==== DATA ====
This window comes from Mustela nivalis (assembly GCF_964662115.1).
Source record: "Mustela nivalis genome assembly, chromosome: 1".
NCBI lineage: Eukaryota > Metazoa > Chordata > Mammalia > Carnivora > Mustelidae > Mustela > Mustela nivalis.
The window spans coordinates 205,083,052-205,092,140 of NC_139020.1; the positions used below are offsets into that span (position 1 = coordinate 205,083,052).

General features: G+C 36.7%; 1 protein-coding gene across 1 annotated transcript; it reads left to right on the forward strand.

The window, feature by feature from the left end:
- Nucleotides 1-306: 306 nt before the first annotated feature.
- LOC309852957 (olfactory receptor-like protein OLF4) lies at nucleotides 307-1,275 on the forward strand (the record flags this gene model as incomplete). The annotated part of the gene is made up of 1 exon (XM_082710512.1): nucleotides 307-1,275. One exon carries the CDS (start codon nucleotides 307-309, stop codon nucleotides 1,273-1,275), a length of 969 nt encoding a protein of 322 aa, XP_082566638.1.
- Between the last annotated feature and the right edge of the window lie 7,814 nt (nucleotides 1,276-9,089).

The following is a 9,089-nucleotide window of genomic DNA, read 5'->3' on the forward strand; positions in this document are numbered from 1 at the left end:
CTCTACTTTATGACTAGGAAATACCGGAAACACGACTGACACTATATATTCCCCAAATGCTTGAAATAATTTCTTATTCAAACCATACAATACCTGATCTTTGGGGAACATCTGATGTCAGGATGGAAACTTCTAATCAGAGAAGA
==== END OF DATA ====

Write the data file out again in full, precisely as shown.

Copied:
This window comes from Mustela nivalis (assembly GCF_964662115.1).
Source record: "Mustela nivalis genome assembly, chromosome: 1".
NCBI lineage: Eukaryota > Metazoa > Chordata > Mammalia > Carnivora > Mustelidae > Mustela > Mustela nivalis.
The window spans coordinates 205,083,052-205,092,140 of NC_139020.1; the positions used below are offsets into that span (position 1 = coordinate 205,083,052).

General features: G+C 36.7%; 1 protein-coding gene across 1 annotated transcript; it reads left to right on the forward strand.

The window, feature by feature from the left end:
- Nucleotides 1-306: 306 nt before the first annotated feature.
- LOC309852957 (olfactory receptor-like protein OLF4) lies at nucleotides 307-1,275 on the forward strand (the record flags this gene model as incomplete). The annotated part of the gene is made up of 1 exon (XM_082710512.1): nucleotides 307-1,275. One exon carries the CDS (start codon nucleotides 307-309, stop codon nucleotides 1,273-1,275), a length of 969 nt encoding a protein of 322 aa, XP_082566638.1.
- Between the last annotated feature and the right edge of the window lie 7,814 nt (nucleotides 1,276-9,089).

The following is a 9,089-nucleotide window of genomic DNA, read 5'->3' on the forward strand; positions in this document are numbered from 1 at the left end:
CTCTACTTTATGACTAGGAAATACCGGAAACACGACTGACACTATATATTCCCCAAATGCTTGAAATAATTTCTTATTCAAACCATACAATACCTGATCTTTGGGGAACATCTGATGTCAGGATGGAAACTTCTAATCAGAGAAGA